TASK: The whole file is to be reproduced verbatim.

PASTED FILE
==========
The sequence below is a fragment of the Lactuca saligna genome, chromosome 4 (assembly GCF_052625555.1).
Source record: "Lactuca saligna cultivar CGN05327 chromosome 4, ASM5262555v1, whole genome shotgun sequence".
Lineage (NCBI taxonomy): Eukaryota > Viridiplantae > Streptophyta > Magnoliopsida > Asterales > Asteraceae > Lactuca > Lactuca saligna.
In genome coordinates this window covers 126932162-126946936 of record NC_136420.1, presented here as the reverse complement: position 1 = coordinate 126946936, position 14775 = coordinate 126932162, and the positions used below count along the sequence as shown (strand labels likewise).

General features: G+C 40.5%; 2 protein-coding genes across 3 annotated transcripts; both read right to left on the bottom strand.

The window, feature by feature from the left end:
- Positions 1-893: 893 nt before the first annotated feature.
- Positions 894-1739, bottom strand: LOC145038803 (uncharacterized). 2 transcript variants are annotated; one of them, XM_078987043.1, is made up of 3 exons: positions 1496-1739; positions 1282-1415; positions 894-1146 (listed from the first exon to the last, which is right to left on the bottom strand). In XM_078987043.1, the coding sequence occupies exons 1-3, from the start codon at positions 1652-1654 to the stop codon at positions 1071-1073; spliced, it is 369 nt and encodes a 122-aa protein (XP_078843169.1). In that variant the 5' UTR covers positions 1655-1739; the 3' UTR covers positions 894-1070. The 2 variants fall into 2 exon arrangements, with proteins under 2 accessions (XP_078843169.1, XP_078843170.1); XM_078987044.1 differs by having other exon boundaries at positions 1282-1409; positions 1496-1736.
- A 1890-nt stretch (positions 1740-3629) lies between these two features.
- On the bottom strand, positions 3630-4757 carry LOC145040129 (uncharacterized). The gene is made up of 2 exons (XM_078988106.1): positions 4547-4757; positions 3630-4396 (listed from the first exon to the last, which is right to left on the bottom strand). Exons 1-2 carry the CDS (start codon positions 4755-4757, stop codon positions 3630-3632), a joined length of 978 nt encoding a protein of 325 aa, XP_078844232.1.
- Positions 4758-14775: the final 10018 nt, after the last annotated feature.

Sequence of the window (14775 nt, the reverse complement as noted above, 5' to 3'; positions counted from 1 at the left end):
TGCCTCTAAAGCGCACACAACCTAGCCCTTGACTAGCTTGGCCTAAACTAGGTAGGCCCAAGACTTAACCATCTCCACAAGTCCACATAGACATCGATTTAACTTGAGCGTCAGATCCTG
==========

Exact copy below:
The sequence below is a fragment of the Lactuca saligna genome, chromosome 4 (assembly GCF_052625555.1).
Source record: "Lactuca saligna cultivar CGN05327 chromosome 4, ASM5262555v1, whole genome shotgun sequence".
Lineage (NCBI taxonomy): Eukaryota > Viridiplantae > Streptophyta > Magnoliopsida > Asterales > Asteraceae > Lactuca > Lactuca saligna.
In genome coordinates this window covers 126932162-126946936 of record NC_136420.1, presented here as the reverse complement: position 1 = coordinate 126946936, position 14775 = coordinate 126932162, and the positions used below count along the sequence as shown (strand labels likewise).

General features: G+C 40.5%; 2 protein-coding genes across 3 annotated transcripts; both read right to left on the bottom strand.

The window, feature by feature from the left end:
- Positions 1-893: 893 nt before the first annotated feature.
- Positions 894-1739, bottom strand: LOC145038803 (uncharacterized). 2 transcript variants are annotated; one of them, XM_078987043.1, is made up of 3 exons: positions 1496-1739; positions 1282-1415; positions 894-1146 (listed from the first exon to the last, which is right to left on the bottom strand). In XM_078987043.1, the coding sequence occupies exons 1-3, from the start codon at positions 1652-1654 to the stop codon at positions 1071-1073; spliced, it is 369 nt and encodes a 122-aa protein (XP_078843169.1). In that variant the 5' UTR covers positions 1655-1739; the 3' UTR covers positions 894-1070. The 2 variants fall into 2 exon arrangements, with proteins under 2 accessions (XP_078843169.1, XP_078843170.1); XM_078987044.1 differs by having other exon boundaries at positions 1282-1409; positions 1496-1736.
- A 1890-nt stretch (positions 1740-3629) lies between these two features.
- On the bottom strand, positions 3630-4757 carry LOC145040129 (uncharacterized). The gene is made up of 2 exons (XM_078988106.1): positions 4547-4757; positions 3630-4396 (listed from the first exon to the last, which is right to left on the bottom strand). Exons 1-2 carry the CDS (start codon positions 4755-4757, stop codon positions 3630-3632), a joined length of 978 nt encoding a protein of 325 aa, XP_078844232.1.
- Positions 4758-14775: the final 10018 nt, after the last annotated feature.

Sequence of the window (14775 nt, the reverse complement as noted above, 5' to 3'; positions counted from 1 at the left end):
TGCCTCTAAAGCGCACACAACCTAGCCCTTGACTAGCTTGGCCTAAACTAGGTAGGCCCAAGACTTAACCATCTCCACAAGTCCACATAGACATCGATTTAACTTGAGCGTCAGATCCTG